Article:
Everywhere you look in Paris there is art; certainly in the museums, but don’t forget about artfully arranged boutique windows artistically wrapped purchases, wildly imaginative graffiti art and the art of living well, something which Parisians have turned into, well… an art form.
Something else has been elevated to “art” in Paris and you won’t find it in any art guides: the “art” of the scam is something as old as the Mona Lisa herself. Never violent, but extremely annoying, street scams have been pulled on visitors to Paris throughout its long history. Travelers beware! You should be on alert and have your personal radar set to be on guard for scammers:
The Bracelet Guys: Hovering around tourist sites and mostly found right around Sacre Couer in Montmartre (18th arrondissement), fairly aggressive, but never violent, these flirty young men will stop you and try to engage you in conversation all the while attempting to place a string bracelet on your wrist. The bracelet is a piece of junk and soon you’ll find yourself with something utterly worthless and a few Euros lighter. Avoid these men completely by walking right on by!
The Petition Girls: Also hovering around tourist sites particularly Notre Dame and Opera Garnier are cute young teen girls who will wave a clipboard in front of your face to get you to sign their “petition.” Once you sign, they then insist you make a donation. No one knows what’s really on their clipboard, all you need to know is this is a scam to fill their pockets (maybe even with your stolen wallet). If you see them, cross away from them and do not make any conversation.
The Gold Ring: This one is used a lot and can be very distracting. A person will cross into your path, bend down in front of you and present you with the “gold” ring you lost. As they attempt to give it to you, they will ask for money or as they are chatting with you, their partner attempts to pickpocket you. They mill around tourist sites, but I’ve also seen them on small quaint streets preying on unsuspecting tourists. Ignore them completely.
The Dapper Gentleman Helper: Beware of anyone who might be finely dressed offering assistance at Metro and train station automated ticket booths. They look like they would really be helpful, except that they are helping themselves to your wallet. For their assistance, they will demand a monetary reward. I fell for this scam many years ago on my very first trip to Paris. Always look for official looking transportation personnel only. Better still, go old fashioned and use a manned booth.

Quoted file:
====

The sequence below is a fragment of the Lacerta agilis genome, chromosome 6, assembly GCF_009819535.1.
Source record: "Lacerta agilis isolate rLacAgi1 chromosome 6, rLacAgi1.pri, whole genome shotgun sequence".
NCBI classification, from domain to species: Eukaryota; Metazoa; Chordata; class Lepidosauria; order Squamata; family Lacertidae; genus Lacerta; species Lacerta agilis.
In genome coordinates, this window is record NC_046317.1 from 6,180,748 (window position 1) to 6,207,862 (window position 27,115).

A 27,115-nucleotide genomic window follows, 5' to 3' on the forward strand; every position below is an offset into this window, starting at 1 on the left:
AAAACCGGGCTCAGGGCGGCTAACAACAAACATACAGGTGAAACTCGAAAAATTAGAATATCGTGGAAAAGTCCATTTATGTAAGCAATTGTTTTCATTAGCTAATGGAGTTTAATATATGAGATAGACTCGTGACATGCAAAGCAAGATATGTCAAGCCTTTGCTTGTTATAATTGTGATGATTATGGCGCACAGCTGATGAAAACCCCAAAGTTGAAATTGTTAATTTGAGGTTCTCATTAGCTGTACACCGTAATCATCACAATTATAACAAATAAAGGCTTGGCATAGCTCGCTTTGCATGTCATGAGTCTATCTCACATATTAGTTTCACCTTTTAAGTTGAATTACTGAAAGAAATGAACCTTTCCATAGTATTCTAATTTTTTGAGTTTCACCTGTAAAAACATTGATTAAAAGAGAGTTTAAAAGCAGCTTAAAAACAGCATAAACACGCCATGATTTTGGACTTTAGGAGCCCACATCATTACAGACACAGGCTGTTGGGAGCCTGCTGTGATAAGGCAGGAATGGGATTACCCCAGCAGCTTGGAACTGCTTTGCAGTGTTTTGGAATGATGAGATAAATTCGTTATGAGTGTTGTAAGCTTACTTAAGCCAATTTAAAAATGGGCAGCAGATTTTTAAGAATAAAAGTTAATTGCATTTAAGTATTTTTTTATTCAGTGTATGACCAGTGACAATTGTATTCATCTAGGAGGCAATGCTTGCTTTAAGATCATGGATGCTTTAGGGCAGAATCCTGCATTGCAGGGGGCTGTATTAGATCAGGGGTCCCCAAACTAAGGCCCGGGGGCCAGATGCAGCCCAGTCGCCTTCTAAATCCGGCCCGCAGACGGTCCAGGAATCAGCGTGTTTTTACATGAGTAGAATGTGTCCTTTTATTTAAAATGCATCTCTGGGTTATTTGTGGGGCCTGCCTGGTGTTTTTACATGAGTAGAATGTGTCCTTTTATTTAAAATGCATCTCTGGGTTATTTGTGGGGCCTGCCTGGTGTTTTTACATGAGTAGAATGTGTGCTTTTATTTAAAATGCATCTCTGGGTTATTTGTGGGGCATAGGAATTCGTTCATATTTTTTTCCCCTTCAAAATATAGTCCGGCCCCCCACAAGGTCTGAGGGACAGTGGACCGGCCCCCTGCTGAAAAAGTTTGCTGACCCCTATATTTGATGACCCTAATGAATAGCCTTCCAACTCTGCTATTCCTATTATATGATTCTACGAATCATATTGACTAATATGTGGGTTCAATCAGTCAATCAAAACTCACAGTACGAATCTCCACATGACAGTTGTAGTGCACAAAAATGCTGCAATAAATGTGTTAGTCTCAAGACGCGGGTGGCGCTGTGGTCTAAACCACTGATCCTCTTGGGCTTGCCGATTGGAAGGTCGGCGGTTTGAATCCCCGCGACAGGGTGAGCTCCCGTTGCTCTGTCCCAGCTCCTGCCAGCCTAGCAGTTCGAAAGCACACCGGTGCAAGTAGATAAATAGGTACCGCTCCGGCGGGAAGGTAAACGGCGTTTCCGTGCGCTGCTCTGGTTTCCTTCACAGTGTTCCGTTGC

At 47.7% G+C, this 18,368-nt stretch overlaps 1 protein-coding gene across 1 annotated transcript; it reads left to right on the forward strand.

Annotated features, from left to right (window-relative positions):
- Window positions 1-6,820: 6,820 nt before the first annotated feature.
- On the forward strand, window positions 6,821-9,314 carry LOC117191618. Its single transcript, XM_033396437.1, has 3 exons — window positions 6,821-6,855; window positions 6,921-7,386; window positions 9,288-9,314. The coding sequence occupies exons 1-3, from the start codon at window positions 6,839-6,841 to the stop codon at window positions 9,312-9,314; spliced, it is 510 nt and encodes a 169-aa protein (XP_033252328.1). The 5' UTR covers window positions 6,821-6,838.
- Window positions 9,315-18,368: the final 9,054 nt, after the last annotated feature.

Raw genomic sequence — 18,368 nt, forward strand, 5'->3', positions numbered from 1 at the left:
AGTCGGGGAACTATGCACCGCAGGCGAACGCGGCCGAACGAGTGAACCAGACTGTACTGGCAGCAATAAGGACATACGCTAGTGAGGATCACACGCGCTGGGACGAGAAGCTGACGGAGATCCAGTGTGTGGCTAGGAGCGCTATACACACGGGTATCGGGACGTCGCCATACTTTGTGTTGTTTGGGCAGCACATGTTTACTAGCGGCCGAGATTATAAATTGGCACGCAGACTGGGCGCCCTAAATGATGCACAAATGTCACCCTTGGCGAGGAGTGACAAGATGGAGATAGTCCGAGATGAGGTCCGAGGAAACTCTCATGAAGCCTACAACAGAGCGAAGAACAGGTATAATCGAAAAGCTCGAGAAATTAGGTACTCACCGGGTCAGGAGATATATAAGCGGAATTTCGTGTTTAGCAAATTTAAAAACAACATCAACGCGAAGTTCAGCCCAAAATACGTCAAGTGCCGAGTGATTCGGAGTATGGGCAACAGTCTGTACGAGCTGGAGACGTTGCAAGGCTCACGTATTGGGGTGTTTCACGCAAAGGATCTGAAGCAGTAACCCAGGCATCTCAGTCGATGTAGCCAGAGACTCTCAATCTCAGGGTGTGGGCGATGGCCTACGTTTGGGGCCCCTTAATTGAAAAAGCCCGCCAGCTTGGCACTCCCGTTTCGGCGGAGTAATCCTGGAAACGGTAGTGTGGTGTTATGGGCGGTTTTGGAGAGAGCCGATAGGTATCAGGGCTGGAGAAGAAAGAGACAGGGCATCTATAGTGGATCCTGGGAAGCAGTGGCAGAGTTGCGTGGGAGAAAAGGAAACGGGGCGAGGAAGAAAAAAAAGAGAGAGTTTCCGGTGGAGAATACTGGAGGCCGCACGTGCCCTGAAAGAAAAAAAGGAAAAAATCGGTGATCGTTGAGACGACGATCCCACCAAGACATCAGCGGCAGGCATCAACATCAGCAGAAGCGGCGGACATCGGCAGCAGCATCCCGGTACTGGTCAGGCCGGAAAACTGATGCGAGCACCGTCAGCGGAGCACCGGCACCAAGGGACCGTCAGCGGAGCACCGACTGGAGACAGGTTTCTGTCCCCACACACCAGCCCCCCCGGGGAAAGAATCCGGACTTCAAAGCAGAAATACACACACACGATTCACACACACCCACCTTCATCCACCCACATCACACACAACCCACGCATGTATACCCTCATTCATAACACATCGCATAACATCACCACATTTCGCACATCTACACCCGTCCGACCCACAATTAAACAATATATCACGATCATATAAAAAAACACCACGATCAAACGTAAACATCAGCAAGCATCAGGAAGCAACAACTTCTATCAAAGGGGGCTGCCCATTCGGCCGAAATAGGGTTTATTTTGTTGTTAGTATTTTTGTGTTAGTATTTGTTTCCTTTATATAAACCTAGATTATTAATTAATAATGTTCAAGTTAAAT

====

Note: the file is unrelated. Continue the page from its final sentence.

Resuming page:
Luxury Bags: Street vendors hawking counterfeit luxury bags and suitcases are plentiful in Paris. These did not fall off the back of a truck making a delivery to the famous department store, Galeries Lafayette. They are NOT originals. And often are not even good fakes. While tempting to purchase, they are poorly made and often made with child labor. What’s worse, they may be confiscated by customs officials at the airport. Lookout for pickpockets while you are distracted by that lookalike Chanel! Buyer beware!
Do You Speak English Scam: French society on the whole is still pretty formal, so it’s doubtful a local person will stop you to make idle chit chat. It’s just not done. While there may be a legitimate tourist who comes up to you asking you for directions, be aware of anyone who is persistent in asking if you speak English. Beginning a conversation with such a person opens the door to “I lost my wallet” or “I was just mugged please help me” money scams. Don’t even say the word “no” as that acknowledges you understood the question; eye contact is a big no-no. Say nothing and just walk on by.
The Apartment Scam: When selecting an apartment as a lodging choice, be sure to only use reputable agencies and owners. Never send money via Western Union and triple verify the address of the apartment. Make sure you have at least 5 legitimate reviews of the apartment. It’s been known to happen that weary travelers arrive in Paris to an address and apartment that does not exist. Try to Google the address or go to the French yellow pages, www.pages.jaunes.fr, type in the proposed address of the rental under ou’ (where) and search! If it shows up, then click vue impressive and you can see the building and street.
All in all, these scam artists are not unique to Paris, but uniquely disheartening when you come to one of the most beautiful cities in the world, and are confronted with its dark side at many tourist stops along the way. If you do get scammed there’s not much you can do but chalk it up to experience and be content in the knowledge that you are now a “seasoned traveler!”
Robyn Webb is an award-winning cookbook author, nutritionist and culinary instructor who has written 17 cookbooks, sold nearly a million, and toured the world. Her 18th book and debut travel book, The Paris Vacation Apartments Guide: Where to Stay Without Getting Overwhelmed, Ripped-Off or Scammed went to #1 on Amazon’s French Travel downloads, #9 for Amazon’s French Travel books, and #1 in New York City’s Times Square (see photo here). Combining her love of food with her love of travel, this globetrotter has been to almost every continent (Antarctica is on her to-do list), nearly 70 countries and every state in the union. Her favorite place on earth: Paris, of course. Follow her at: @robynwebb